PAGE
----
2000 - In January, Puerto Rico accepts Clinton plan allowing Navy to resume training for at least three years using inert bombs; Vieques residents are to decide whether the Navy should leave in referendum. In May, the Navy resumes exercises, using inert bombs.
2001 - In April, actor Edward James Olmos and environmental lawyer Robert F. Kennedy Jr. are among scores of protesters detained for trespassing on Navy lands. In June, U.S. President George W. Bush announces the Navy with stop Vieques operations by May 2003. A month later, 68 percent of Vieques' residents vote in a non-binding referendum to immediately end Navy bombing.
2002 - In April, military police use tear gas against demonstrators who allegedly threw rocks at officers guarding the Navy fence line. In June, Adm. Robert J. Natter says training in Florida and other parts of the United States will offer advantages over training in Vieques. In October, the Pentagon acknowledges chemical weapons testing in the 1960s in Vieques.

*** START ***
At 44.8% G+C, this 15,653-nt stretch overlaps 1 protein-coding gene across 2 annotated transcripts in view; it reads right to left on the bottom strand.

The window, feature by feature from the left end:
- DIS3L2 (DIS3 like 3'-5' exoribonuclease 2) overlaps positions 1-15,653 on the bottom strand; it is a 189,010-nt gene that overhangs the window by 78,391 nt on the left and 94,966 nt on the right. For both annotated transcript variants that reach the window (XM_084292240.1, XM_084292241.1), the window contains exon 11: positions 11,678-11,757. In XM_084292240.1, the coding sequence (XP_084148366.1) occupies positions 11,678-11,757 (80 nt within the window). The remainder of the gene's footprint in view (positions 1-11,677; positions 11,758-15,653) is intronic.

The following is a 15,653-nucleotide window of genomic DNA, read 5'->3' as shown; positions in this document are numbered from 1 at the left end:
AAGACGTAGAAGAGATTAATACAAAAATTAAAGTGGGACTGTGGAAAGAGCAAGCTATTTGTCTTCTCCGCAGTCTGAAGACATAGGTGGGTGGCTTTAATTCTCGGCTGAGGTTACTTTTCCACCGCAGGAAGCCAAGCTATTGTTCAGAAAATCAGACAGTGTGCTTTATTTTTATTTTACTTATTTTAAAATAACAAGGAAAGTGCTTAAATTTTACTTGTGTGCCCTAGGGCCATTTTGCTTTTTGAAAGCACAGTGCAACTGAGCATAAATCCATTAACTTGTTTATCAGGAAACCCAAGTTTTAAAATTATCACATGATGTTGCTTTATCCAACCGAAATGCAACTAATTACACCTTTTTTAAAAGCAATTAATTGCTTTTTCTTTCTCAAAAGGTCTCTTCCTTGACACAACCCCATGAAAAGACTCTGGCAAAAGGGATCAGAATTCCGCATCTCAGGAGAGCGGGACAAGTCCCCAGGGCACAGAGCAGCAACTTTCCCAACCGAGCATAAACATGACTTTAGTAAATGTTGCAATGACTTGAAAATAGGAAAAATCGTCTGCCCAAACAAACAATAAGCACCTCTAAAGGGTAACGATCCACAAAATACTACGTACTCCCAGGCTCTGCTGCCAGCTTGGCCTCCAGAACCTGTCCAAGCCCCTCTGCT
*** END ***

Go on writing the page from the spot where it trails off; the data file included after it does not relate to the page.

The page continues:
2003 - In February, the Navy concludes its last bombing exercises, and demonstrators take to the streets to celebrate. In April, the Navy announces cutbacks at nearby Roosevelt Roads Naval Station on the main island of Puerto Rico. In May 1, Navy formally withdraws from Vieques, turning over island's eastern third to U.S. Department of the Interior.